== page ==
Until man duplicates a blade of grass, nature can laugh at his so-called scientific knowledge. Remedies from chemicals will never stand in favor compared with the products of nature, the living cell of the plant, the final result of the rays of the sun, the mother of all life. -- T. A. Edison
The current movement toward organic and natural stuff gains more and more popularity by the day. And by now, we used to view the DIY skincare products as the most healthy and the least dangerous. To the most parts, it's the truth. However, the homemade sunscreen can cause more harm than good. Majority of popular recipes offers insufficient sun protection and can put users at risk of sunburn and long-term skin damage. If you look it up on Pinterest, you will find hundreds of all natural, herbal, simple DIY sunscreen recipes.
Although most recipes claim the sun protection factor (SPF) to be above SPF 30, the recommended dose for sunscreen, none of them can provide verifiable proof. Of, course, if you make a sunscreen in your kitchen, there is no way you can get a laboratory validation. How do you know if it works or not? Just by trying it out on yourself or your child. Do you want to risk it?
Most commonly recommended ingredients in the DIY sunscreen recipes are coconut oil, lavender oil, shea butter, and beeswax. Even though those ingredients have validated sun protection properties, all of them provide less than 15 SPF. Besides, the levels of these ingredients are low and vary from batch to batch, making these sunscreens offer little reliable sun protection. Few recipes include zinc oxide and titanium oxide (sunscreen ingredients that are used in commercial products and been proven effective). However, these two actually effective items are very difficult to mix in at home properly.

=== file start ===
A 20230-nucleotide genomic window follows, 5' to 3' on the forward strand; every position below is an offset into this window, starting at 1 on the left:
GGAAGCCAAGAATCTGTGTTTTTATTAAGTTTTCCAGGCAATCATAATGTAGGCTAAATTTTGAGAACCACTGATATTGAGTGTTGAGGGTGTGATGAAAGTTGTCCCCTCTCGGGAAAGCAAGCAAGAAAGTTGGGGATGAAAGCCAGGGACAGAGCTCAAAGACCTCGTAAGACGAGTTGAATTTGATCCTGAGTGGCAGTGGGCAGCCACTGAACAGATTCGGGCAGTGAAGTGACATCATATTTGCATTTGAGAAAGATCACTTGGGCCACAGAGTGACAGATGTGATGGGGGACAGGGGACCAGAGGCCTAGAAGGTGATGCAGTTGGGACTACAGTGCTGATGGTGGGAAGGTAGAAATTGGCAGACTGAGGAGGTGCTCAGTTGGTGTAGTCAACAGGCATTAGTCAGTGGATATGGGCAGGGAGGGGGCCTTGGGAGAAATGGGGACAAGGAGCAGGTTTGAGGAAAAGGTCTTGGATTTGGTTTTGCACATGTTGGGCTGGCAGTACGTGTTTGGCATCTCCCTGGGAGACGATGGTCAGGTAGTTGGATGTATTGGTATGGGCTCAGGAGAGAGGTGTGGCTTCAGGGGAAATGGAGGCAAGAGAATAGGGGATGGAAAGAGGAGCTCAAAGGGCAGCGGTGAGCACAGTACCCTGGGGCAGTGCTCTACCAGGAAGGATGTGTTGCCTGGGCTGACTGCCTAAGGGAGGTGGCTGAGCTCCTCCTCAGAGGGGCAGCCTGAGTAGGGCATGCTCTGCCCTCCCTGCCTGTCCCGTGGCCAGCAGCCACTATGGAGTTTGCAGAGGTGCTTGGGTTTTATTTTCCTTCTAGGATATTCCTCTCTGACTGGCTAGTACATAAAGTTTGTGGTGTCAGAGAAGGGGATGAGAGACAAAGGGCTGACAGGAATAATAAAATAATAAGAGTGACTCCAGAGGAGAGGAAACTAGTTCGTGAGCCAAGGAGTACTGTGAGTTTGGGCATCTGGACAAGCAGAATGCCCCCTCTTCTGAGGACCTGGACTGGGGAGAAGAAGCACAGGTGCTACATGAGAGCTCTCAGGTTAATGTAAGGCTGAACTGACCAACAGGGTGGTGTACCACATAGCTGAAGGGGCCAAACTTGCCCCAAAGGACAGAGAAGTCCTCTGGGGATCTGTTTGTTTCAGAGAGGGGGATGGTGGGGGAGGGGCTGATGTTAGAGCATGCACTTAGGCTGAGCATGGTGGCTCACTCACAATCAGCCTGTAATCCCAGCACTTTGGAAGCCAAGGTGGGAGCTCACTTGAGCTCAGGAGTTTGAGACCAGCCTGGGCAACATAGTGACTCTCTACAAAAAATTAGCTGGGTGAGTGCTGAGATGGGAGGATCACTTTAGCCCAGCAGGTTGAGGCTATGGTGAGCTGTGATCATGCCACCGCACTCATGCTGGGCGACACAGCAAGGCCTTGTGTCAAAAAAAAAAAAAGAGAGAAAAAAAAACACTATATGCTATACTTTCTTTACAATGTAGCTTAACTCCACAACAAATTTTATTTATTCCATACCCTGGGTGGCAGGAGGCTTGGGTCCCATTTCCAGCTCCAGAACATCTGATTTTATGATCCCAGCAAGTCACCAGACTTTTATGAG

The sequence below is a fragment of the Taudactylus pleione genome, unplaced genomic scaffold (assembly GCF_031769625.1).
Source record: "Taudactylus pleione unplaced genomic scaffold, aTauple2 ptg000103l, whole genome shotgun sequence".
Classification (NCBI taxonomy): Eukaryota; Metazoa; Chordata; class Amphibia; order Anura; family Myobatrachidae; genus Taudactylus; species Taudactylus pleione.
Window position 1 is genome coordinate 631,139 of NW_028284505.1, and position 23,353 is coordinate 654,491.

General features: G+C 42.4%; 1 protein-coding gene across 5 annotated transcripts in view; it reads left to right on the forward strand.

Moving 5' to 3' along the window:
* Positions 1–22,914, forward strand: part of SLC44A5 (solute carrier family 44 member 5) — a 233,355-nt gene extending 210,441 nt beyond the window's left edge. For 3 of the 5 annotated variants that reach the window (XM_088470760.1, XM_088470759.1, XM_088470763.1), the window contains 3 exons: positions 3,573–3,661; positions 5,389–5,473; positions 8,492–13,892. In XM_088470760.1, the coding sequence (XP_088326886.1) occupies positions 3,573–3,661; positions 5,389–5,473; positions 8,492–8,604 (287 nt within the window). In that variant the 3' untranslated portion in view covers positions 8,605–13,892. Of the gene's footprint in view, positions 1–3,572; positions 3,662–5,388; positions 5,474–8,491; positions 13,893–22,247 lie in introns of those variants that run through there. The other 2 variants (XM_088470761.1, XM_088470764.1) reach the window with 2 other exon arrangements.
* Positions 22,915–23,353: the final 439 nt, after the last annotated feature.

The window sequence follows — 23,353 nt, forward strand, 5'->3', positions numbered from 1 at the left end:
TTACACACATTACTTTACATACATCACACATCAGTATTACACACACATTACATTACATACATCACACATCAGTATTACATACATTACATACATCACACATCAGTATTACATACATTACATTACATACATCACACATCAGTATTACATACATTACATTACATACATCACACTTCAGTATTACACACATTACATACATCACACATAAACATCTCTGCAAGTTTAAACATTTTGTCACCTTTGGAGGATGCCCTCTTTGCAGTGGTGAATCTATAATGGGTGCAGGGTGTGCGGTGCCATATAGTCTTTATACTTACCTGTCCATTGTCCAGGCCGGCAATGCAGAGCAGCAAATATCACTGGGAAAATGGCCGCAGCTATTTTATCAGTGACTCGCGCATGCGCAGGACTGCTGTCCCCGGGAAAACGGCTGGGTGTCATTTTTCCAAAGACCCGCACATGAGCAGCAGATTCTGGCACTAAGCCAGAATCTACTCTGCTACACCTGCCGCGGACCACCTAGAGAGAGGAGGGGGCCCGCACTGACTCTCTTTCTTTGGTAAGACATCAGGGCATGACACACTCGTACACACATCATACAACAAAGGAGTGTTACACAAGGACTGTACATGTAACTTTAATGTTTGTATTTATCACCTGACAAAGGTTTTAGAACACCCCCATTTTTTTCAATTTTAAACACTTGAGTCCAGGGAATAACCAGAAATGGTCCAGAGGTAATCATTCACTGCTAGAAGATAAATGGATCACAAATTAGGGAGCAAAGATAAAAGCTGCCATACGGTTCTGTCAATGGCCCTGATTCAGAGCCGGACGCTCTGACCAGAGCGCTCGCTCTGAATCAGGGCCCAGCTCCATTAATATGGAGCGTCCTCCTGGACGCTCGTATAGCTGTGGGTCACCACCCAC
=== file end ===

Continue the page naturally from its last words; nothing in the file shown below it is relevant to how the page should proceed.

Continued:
The cosmetic chemist Ni'Kita Wilson in an interview with Allure noted:
"I have to use a high-pressure machine called a homogenizer to break up zinc and titanium dioxide particles and distribute them evenly through a formula... There's no way mixing with a spoon or a blender can come even close to do doing that, so you're going to have entire areas of skin that are exposed to UV rays."
Also, she stated that such popular coconut oil is a horrible base because: "It doesn't mix well with physical blockers, and it's too thick to disperse them adequately, even with the kind of technology I have access to."
Finally, beware of essential oils. There is no scientific data that suggests those natural oils have sun protection. However, there is proof that oils can actually have an opposite effect because they can absorb light, allowing UV rays penetrate the skin. Having oils in your sunscreen could create the same effect as greasing up with baby lotion.
1. Use an FDA-approved sunscreen with broad-spectrum coverage, which means it protects against both UVA and UVB radiation.
2. Remember that the minimum recommended SPF is 30.
3. Apply sunscreen about half an hour before heading out to the sun and reapply it every two hours.
4. Always make sure your sunscreen is still good. If it passed the expiration date or looks off, throw it out and get a new one.
Chemical sunscreens are safe, but if you hate the idea of using them, try a mineral alternative. Just don't make your own out of carrot, oil, and beeswax, it won't protect your skin.
There are many excellent and potent handmade skincare products. Alas, sunscreen is not one of them. If you are looking for all natural effective skincare products, check out our Chaga Beauty Butter.